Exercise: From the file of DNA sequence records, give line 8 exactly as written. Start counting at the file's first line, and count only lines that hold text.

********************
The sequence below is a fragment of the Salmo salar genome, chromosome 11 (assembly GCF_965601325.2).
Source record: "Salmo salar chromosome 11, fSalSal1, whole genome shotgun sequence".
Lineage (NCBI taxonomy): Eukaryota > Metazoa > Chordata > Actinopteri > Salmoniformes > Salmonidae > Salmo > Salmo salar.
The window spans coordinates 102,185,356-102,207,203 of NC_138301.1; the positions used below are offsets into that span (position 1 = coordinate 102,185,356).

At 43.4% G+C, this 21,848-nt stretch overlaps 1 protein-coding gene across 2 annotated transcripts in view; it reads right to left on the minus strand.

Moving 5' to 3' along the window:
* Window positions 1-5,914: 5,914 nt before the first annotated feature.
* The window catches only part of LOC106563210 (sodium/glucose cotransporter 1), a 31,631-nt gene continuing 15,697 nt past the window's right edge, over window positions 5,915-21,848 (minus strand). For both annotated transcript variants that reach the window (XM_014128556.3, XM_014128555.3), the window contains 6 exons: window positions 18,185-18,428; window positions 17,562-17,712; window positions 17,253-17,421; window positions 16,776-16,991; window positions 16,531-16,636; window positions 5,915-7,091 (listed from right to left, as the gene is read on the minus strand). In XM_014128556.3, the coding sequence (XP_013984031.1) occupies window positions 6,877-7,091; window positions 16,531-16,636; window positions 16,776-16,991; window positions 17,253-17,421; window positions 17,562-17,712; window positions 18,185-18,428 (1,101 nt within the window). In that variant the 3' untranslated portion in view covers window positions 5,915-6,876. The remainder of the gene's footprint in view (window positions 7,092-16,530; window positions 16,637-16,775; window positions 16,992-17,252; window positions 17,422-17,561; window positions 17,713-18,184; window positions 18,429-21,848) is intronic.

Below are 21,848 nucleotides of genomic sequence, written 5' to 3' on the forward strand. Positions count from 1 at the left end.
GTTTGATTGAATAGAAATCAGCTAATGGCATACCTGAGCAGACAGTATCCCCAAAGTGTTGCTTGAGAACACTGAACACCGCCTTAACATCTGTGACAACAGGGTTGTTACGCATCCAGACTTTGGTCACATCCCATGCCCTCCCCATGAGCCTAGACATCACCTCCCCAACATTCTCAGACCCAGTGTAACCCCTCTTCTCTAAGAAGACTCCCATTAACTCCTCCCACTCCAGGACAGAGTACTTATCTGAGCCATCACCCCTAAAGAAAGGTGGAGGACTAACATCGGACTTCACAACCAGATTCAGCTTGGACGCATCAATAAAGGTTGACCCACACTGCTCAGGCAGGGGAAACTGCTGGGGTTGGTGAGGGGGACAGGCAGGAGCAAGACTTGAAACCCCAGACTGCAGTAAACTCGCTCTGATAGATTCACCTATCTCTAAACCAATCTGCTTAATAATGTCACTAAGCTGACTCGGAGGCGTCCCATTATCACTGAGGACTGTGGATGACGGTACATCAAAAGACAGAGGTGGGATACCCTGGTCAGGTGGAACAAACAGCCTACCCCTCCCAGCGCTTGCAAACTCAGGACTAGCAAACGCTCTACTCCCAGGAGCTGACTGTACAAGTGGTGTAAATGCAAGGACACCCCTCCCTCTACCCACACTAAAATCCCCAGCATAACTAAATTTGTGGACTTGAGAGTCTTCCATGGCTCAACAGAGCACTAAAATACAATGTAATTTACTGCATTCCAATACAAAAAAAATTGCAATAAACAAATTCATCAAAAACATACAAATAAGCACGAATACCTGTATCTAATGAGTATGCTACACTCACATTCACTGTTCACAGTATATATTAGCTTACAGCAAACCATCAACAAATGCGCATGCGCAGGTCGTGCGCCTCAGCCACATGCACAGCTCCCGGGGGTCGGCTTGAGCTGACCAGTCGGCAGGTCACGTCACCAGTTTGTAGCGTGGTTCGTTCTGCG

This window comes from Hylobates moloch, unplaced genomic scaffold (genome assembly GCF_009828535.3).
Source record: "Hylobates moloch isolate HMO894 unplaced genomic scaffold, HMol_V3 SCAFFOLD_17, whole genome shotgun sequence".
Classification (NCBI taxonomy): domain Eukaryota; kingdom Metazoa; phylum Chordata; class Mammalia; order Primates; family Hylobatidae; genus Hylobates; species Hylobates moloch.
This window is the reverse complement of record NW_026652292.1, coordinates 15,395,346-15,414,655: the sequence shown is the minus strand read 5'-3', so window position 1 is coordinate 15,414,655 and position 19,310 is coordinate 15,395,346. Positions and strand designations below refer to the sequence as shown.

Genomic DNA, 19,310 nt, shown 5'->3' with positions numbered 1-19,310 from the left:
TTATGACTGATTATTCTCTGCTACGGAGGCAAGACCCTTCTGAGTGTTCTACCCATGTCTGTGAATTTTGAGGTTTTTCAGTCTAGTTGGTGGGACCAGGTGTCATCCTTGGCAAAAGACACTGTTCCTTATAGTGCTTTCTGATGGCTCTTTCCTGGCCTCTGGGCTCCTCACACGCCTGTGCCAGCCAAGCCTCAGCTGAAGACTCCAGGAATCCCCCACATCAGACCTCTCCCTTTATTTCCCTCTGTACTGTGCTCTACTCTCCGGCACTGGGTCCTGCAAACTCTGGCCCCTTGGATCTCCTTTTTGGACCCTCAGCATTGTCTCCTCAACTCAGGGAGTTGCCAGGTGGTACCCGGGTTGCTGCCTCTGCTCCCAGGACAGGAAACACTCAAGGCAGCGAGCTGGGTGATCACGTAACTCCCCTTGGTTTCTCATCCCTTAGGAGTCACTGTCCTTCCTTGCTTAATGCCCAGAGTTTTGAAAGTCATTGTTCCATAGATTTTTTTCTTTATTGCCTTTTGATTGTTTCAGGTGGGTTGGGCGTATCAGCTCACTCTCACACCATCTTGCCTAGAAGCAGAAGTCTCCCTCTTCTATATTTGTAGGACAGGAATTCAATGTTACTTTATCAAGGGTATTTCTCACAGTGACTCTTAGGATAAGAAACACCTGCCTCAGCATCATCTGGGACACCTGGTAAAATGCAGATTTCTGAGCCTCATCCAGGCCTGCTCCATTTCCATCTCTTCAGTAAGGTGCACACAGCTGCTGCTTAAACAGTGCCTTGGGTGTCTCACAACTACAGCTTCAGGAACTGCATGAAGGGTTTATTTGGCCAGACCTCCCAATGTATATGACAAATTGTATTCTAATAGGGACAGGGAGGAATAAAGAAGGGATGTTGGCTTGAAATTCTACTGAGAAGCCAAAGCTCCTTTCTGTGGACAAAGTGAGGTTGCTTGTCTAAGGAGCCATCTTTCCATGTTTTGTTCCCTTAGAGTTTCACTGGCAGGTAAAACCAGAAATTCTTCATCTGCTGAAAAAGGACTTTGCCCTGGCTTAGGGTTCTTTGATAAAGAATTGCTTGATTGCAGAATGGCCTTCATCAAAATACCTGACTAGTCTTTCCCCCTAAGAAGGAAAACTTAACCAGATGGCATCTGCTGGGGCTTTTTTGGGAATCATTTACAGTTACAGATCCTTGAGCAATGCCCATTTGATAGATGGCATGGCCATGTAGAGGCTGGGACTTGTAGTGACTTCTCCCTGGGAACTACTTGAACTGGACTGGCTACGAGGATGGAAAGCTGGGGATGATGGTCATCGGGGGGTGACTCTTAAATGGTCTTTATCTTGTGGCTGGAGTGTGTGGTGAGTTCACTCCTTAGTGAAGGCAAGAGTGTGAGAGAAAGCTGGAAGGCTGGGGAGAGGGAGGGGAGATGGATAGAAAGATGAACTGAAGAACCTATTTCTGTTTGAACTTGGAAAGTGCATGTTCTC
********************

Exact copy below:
* The window catches only part of LOC106563210 (sodium/glucose cotransporter 1), a 31,631-nt gene continuing 15,697 nt past the window's right edge, over window positions 5,915-21,848 (minus strand). For both annotated transcript variants that reach the window (XM_014128556.3, XM_014128555.3), the window contains 6 exons: window positions 18,185-18,428; window positions 17,562-17,712; window positions 17,253-17,421; window positions 16,776-16,991; window positions 16,531-16,636; window positions 5,915-7,091 (listed from right to left, as the gene is read on the minus strand). In XM_014128556.3, the coding sequence (XP_013984031.1) occupies window positions 6,877-7,091; window positions 16,531-16,636; window positions 16,776-16,991; window positions 17,253-17,421; window positions 17,562-17,712; window positions 18,185-18,428 (1,101 nt within the window). In that variant the 3' untranslated portion in view covers window positions 5,915-6,876. The remainder of the gene's footprint in view (window positions 7,092-16,530; window positions 16,637-16,775; window positions 16,992-17,252; window positions 17,422-17,561; window positions 17,713-18,184; window positions 18,429-21,848) is intronic.